Philip M. Iannaccone, MD, DPhil, George M. Eisenberg Professor
Senior Vice President, Deputy Director for Research-Basic Sciences, Program Director
Launched in 1995, the Developmental Biology program focuses on mechanisms of genetic fate in early human development. This team examines pattern formation, the process by which cells organize to form structures that develop into a normal body. Scientists are examining several key aspects of signal transduction, the method by which protein signals outside a cell cause changes in gene expression inside the cell nucleus. These signals are critical to normal development. Studying them allows scientists to uncover and understand the disturbance and disruptions in genes during development that may cause birth defects, cancer, and other childhood diseases.
Human brain tumor cells stained for the transcription factor GLI1 (green) and DNA (red). GLI1 co-localizes with the mitotic spindle.
The Developmental Biology team has made important advances in basic research on the GLI gene. Indeed, the early work conducted by CMRC researchers has helped scientists worldwide understand that GLI functions as a transcription factor, turning other genes on and off, and that mistakes in GLI cause disorders ranging from severe birth defects to childhood cancers. Research results describing the role of GLI deficiencies in human disease were recently published in the American Journal of Human Genetics and work on the role of GLI1 in the development of brain tumors continues.
The addition of five talented investigators to this program promises to accelerate the discovery of underlying causes of childhood diseases. For example, Sara Ahlgren, PhD, is examining the interactions between genes and the environment in causing certain kinds of birth defects of the head and face. These studies may ultimately lead to new treatments or prevention of craniofacial defects.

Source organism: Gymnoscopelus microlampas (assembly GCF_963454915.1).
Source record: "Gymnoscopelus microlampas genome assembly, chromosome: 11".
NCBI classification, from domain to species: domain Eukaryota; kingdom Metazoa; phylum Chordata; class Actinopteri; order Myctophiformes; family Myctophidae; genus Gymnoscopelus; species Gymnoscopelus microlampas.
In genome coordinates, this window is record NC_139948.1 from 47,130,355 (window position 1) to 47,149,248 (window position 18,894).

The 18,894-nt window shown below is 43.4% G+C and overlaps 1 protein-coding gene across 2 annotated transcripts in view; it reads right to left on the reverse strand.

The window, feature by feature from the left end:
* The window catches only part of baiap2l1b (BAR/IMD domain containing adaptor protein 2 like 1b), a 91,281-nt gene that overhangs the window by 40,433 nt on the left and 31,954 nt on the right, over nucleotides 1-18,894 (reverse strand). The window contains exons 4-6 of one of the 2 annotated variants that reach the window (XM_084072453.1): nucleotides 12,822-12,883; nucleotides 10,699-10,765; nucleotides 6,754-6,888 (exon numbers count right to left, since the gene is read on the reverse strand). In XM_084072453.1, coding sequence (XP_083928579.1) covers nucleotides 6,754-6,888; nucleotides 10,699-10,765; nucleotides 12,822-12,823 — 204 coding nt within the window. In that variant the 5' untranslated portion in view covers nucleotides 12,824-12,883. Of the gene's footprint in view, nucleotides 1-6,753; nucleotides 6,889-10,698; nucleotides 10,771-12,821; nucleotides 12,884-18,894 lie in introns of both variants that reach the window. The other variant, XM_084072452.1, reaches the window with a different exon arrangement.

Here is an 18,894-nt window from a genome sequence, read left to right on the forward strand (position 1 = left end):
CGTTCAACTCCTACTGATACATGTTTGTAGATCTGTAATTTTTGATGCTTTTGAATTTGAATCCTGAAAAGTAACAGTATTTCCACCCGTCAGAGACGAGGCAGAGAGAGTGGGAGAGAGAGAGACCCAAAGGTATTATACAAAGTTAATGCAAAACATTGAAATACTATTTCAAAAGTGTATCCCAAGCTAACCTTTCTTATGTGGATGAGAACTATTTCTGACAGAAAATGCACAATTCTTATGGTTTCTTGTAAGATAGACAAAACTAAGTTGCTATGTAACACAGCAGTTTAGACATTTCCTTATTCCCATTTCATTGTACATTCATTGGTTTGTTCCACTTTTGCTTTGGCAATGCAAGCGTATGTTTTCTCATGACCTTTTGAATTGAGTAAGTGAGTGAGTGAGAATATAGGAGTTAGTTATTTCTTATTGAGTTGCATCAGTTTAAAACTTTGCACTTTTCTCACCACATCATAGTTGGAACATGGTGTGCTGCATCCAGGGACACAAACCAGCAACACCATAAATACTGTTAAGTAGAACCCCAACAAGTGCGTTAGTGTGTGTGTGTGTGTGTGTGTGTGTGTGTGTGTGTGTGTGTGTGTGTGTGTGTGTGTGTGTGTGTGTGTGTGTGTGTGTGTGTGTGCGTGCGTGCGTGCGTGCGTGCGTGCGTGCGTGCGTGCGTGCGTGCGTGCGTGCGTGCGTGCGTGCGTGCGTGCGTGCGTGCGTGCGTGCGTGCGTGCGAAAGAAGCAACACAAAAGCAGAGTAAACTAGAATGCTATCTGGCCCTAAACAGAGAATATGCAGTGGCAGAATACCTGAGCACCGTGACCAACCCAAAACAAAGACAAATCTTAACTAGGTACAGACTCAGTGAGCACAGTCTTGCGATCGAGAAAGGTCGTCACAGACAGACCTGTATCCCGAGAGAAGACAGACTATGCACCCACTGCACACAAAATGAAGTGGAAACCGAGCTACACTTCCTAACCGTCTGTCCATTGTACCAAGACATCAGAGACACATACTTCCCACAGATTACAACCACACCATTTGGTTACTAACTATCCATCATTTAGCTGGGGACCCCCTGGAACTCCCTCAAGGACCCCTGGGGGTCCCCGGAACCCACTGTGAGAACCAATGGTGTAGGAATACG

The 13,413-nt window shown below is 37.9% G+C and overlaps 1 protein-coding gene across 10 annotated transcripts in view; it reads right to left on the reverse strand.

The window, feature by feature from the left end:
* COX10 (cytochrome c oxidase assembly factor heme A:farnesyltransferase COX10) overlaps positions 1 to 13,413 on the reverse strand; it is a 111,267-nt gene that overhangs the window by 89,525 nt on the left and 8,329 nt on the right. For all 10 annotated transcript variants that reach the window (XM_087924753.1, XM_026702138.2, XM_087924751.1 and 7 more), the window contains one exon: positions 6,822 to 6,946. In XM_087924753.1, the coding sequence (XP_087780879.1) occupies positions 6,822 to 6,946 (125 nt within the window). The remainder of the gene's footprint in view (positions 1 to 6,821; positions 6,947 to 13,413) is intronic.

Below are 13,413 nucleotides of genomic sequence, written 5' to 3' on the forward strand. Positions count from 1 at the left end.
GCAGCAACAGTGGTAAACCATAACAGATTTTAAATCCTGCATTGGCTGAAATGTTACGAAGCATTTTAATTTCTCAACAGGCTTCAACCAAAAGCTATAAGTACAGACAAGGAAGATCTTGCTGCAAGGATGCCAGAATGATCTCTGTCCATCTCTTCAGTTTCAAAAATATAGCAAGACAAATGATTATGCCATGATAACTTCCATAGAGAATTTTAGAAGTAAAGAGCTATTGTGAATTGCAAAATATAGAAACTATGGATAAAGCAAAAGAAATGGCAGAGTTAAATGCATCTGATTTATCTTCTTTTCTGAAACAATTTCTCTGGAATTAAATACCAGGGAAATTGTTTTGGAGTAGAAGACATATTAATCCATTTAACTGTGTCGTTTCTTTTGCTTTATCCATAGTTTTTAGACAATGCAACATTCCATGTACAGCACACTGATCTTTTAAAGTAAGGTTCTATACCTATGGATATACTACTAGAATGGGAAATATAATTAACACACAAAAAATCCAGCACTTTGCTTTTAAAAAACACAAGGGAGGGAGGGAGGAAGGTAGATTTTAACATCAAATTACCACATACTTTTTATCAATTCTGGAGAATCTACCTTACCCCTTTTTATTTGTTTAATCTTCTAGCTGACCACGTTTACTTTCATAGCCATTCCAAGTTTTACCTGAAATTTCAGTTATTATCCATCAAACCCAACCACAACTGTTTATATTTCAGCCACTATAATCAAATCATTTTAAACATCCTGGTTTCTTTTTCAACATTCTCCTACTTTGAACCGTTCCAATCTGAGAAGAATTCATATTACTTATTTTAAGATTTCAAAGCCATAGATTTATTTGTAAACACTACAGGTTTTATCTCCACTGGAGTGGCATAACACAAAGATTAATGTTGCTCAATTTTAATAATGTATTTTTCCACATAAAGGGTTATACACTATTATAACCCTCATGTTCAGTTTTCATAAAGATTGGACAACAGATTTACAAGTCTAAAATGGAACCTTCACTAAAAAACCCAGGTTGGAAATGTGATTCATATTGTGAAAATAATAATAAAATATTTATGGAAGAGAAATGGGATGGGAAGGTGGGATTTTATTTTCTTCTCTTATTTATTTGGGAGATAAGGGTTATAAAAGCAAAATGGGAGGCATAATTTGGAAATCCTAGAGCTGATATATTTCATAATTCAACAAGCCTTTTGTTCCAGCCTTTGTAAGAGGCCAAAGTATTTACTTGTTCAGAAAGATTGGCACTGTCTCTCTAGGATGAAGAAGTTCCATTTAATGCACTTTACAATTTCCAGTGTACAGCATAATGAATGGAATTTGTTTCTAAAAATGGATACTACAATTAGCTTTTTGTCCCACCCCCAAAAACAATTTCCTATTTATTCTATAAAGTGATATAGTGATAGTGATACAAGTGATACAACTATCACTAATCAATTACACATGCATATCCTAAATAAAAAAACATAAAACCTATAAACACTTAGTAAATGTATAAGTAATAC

The Developmental Biology Program is devoted to understanding the genetic mechanisms that underlie pattern formation and cell fate specification during development. The areas of particular interest include signal transduction pathways, transcription factor networks, and morphogenetic movements. We utilize a variety of model systems, including newt, chick, zebrafish, mouse and rat. Embryo manipulation, imaging (including live cell imaging with multiphoton laser scanning microscopy), gene expression profiling, genomics, in situ hybridization and many other tools are applied to experiments that range from limb regeneration to genetic manipulation to cloning in pursuit of new knowledge.
In addition to mentoring undergraduate and graduate students, medical students, and postdoctoral and clinical fellows in the their labs, many of the Developmental Biology Program Faculty members also teach in the Integrated Graduate Program in Life Sciences at Northwestern University’s Feinberg School of Medicine.
Discovering cancer's molecular switches- Dr. David O. Walterhouse